I had a delightful walk through Rome’s historic centre on Thursday morning, delightful because I had some of the world’s most exquisite sites – Piazza Navona, Spanish Steps, Trevi Fountain – pretty much to myself. No, the weather wasn’t miserable; it was warm and sunny. The coronavirus was keeping the tourists away.
For the first time in my dozen years in Rome, I could hear the water from Piazza Navona’s baroque fountains the moment I entered the square. Normally, the long oval expanse, which traces the shape of the ancient Stadium of Domitian and is now dominated by a Gian Lorenzo Bernini masterpiece, the Fountain of the Four Rivers, is a mass of babbling humanity, stuffed with jugglers, musicians, cheesy artists, several thousand tourists with selfie-sticks and café patrons paying extortionate prices for cappuccino and gelato.
The surreal experience was bliss for me; I had not been to Piazza Navona for a year because I always found the eternal crowds wearisome, an assault on the spot’s artistry and elegance. In the era of Airbnb and discount airlines, there is no such thing anymore as off-season in Caput Mundi.
Repeat at the Spanish Steps, which, too, were pleasingly empty. I treated myself to a caffe macchiato at Caffe Greco, the Roman landmark that opened in 1760 and whose patrons have included Casanova, Goethe and Keats, who died nearby, in an apartment overlooking the Spanish Steps, from another infectious disease – tuberculosis. There were two of us in the entire place and my coffee was served in 30 seconds flat. I asked the barman whether he was enjoying the respite from the jostling crowds. “Not really,” he said. “I’m a bit bored.”
Better bored than broke, for the novel coronavirus, and the resulting COVID-19 disease, is rattling the nerves of Italians and bringing on financial distress. The tourists began to disappear about two weeks ago, about the time 11 towns in the north of Italy, all of them hit hard by the virus, were quarantined. On Wednesday, the government closed all the schools in Italy, sending parents scrambling for babysitters, until March 15, though not a single parent I talked to believes they will reopen by that date. The virus is spreading by the minute and won’t disappear magically on March 14.
At last count, more than 3,800 Italians were ill with the virus, some of them severely so, and 148 had died. A common question among Italians: What if hospital admissions surge and there are not enough ventilators to treat the critical patients?
The workers who depend on tourism for a living are becoming frightfully worried.
Typically, half a dozen horse-drawn carriages wait for tourists at the base of the Spanish Steps, near Pietro Bernini’s lovely Fountain of the Boat (talented family; Pietro was the father of Gian Lorenzo). The coachmen, known as vetturini, are often the sons and grandsons of coachmen, passing their licences through the generations. The work can be lucrative. A 45-minute tour of Rome’s wonders can set you back €150, the equivalent of about $225. Repeat even two or three times a day and the cash builds up.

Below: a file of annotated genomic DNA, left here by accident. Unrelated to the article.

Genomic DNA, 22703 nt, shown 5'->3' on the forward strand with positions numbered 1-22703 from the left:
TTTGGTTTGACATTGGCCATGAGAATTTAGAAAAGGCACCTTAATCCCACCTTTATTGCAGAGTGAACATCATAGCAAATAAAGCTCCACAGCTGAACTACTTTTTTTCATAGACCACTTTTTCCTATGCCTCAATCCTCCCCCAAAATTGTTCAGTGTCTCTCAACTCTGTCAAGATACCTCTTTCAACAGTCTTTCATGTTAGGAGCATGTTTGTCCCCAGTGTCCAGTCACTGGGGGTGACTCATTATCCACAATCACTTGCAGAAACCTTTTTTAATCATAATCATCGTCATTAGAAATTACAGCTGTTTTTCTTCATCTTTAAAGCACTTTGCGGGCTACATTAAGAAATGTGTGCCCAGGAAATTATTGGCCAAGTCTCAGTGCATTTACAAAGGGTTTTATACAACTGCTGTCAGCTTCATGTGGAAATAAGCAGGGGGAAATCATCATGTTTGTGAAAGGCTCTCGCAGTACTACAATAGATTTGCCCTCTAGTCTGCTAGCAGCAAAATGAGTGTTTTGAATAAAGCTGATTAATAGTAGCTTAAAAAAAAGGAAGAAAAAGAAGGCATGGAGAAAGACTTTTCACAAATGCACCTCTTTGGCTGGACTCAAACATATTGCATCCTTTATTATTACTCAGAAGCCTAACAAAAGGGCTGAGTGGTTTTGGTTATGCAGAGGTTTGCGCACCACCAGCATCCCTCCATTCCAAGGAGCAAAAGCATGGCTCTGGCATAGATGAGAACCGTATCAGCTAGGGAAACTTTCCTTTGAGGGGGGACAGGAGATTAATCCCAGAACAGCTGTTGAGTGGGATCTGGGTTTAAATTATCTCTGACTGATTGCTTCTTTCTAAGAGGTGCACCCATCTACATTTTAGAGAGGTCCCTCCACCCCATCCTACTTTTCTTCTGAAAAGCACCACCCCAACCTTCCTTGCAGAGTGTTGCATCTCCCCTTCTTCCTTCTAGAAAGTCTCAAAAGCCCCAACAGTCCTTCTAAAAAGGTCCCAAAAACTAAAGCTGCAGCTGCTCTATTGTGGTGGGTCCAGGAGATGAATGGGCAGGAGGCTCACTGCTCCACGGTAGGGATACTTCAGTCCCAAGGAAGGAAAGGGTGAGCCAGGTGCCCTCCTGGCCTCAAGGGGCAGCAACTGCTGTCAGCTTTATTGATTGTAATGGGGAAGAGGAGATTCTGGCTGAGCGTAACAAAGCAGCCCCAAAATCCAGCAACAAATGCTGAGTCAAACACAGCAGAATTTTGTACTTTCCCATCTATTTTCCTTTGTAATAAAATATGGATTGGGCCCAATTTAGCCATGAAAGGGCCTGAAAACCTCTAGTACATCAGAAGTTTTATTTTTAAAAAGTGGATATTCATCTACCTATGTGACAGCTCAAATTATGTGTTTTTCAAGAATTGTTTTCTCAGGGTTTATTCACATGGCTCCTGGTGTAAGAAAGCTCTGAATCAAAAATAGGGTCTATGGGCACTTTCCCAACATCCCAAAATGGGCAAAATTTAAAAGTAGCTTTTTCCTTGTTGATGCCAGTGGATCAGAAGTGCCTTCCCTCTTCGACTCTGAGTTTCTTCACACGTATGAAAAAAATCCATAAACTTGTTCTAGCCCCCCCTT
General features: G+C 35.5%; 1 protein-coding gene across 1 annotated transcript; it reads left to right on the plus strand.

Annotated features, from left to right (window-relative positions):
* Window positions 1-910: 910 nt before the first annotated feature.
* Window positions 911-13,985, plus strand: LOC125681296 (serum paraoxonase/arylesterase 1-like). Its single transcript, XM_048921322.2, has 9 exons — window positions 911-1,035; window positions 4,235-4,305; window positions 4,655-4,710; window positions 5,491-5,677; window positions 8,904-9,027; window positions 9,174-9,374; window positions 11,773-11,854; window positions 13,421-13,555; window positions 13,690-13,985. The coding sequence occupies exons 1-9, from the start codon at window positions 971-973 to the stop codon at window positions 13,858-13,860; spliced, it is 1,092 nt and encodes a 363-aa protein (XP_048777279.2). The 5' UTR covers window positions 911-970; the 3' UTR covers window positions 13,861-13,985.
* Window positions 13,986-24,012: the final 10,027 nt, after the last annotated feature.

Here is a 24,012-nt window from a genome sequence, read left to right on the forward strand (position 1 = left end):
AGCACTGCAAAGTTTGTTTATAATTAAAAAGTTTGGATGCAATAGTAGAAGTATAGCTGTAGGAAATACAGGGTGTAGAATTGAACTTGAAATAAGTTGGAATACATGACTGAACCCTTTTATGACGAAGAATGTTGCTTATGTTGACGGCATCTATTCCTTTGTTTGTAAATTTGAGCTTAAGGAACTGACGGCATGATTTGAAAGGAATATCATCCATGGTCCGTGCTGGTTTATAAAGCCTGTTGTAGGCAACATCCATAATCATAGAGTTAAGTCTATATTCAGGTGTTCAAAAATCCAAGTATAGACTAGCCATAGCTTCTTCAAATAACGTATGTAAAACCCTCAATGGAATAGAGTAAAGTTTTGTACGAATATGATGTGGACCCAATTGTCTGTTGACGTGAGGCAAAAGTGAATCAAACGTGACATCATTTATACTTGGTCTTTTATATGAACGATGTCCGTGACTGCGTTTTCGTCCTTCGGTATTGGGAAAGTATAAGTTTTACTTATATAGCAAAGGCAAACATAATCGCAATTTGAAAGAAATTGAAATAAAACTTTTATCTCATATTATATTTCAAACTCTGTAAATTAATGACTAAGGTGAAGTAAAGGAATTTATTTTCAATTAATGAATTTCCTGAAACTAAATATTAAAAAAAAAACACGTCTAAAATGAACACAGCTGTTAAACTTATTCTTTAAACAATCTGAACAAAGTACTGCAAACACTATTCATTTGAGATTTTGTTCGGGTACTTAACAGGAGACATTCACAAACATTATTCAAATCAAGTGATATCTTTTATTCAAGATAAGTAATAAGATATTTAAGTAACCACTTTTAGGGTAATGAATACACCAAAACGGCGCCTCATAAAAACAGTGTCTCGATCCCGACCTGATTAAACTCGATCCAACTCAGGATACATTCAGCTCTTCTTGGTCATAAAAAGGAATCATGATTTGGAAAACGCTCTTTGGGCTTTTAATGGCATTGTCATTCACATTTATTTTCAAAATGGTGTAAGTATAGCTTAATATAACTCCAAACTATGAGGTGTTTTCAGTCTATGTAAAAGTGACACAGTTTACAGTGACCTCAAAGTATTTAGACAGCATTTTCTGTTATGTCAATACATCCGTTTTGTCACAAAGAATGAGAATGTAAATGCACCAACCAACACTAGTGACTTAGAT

Coachman Augusto Celli, 45, was slumped in the back seat of his black carriage when I talked to him, his horse Strike standing as still as a statue in the sun. “I am getting only one or two tours a week,” he told me. “The coronavirus is spreading too much alarm among the tourists and we’re suffering. My wife doesn’t work, I have two kids. Now we’re eating a lot of pasta – pasta doesn’t cost much.”
In Piazza Navona, the waiters and waitresses were standing in front of their cafés like carnival barkers, waving menus and urging the few tourists who strolled by to take a seat. Tucci, a restaurant and café in the shadow of the Fountain of the Four Rivers, has 100 small tables outside. Precisely one of them was occupied, by a couple from Edinburgh. The chattier of the two, Alison Essom, who works for an insurance company, said she loved Rome’s crowd-free status. “We’re taking a calculated risk being here,” she said. “But we’re used to travelling where things aren’t perfect. In Asia, we have to get rabies jabs.”
Even though Romans are nervous about the potentially devastating effects of the COVID-19 outbreak, they are adapting and keeping their sense of humour. Gone are handshakes and cheek kisses, on government orders. The “Wuhan handshake” has replaced them, an amusing little stunt that involves tapping elbows or shoes. My Canadian-Roman friend, Jeannie Marshall, said, “The Italians are not kissing! I can’t think of a more ominous sign of the apocalypse.”
Life in Rome and the rest of Italy will get worse before it gets better, but there will be no apocalypse. Romans are famous survivors and have millenniums of practice in the art of emerging from plague, pestilence, war and endless inept governments largely intact. About a decade ago, when the financial crisis pushed Italy into deep recession and near bankruptcy, I asked my language instructor, Simona Minervini, if she was worried.
“Why worry?” she said. “We’ve seen worse.”
“Like when?” I asked in all sincerity. “This is really, really bad.”
“You know, the fourth century was really bad, too. We’re still here,” she said.